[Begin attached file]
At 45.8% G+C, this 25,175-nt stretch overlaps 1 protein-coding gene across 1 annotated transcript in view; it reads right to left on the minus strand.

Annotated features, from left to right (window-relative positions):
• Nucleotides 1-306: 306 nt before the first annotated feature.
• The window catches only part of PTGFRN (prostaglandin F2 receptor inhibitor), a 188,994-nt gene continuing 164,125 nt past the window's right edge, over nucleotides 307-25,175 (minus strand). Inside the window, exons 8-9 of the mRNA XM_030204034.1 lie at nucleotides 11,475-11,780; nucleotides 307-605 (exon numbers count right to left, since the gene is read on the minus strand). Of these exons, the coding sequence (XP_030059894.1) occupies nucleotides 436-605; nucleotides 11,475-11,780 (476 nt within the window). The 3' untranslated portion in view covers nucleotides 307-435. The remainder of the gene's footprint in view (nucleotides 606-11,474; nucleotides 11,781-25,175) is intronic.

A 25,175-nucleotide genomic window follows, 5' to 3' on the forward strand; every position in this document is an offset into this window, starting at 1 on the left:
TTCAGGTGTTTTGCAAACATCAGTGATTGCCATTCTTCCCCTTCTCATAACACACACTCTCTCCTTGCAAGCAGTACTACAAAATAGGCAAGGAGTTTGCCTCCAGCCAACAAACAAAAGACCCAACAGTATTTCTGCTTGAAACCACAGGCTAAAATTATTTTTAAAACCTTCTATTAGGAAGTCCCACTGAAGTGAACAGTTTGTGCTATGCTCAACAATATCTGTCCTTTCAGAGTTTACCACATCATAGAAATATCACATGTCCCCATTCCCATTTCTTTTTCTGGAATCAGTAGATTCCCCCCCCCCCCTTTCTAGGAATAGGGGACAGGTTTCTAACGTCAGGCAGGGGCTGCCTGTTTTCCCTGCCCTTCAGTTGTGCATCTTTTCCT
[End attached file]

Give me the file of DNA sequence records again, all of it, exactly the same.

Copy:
At 45.8% G+C, this 25,175-nt stretch overlaps 1 protein-coding gene across 1 annotated transcript in view; it reads right to left on the minus strand.

Annotated features, from left to right (window-relative positions):
• Nucleotides 1-306: 306 nt before the first annotated feature.
• The window catches only part of PTGFRN (prostaglandin F2 receptor inhibitor), a 188,994-nt gene continuing 164,125 nt past the window's right edge, over nucleotides 307-25,175 (minus strand). Inside the window, exons 8-9 of the mRNA XM_030204034.1 lie at nucleotides 11,475-11,780; nucleotides 307-605 (exon numbers count right to left, since the gene is read on the minus strand). Of these exons, the coding sequence (XP_030059894.1) occupies nucleotides 436-605; nucleotides 11,475-11,780 (476 nt within the window). The 3' untranslated portion in view covers nucleotides 307-435. The remainder of the gene's footprint in view (nucleotides 606-11,474; nucleotides 11,781-25,175) is intronic.

A 25,175-nucleotide genomic window follows, 5' to 3' on the forward strand; every position in this document is an offset into this window, starting at 1 on the left:
TTCAGGTGTTTTGCAAACATCAGTGATTGCCATTCTTCCCCTTCTCATAACACACACTCTCTCCTTGCAAGCAGTACTACAAAATAGGCAAGGAGTTTGCCTCCAGCCAACAAACAAAAGACCCAACAGTATTTCTGCTTGAAACCACAGGCTAAAATTATTTTTAAAACCTTCTATTAGGAAGTCCCACTGAAGTGAACAGTTTGTGCTATGCTCAACAATATCTGTCCTTTCAGAGTTTACCACATCATAGAAATATCACATGTCCCCATTCCCATTTCTTTTTCTGGAATCAGTAGATTCCCCCCCCCCCCTTTCTAGGAATAGGGGACAGGTTTCTAACGTCAGGCAGGGGCTGCCTGTTTTCCCTGCCCTTCAGTTGTGCATCTTTTCCT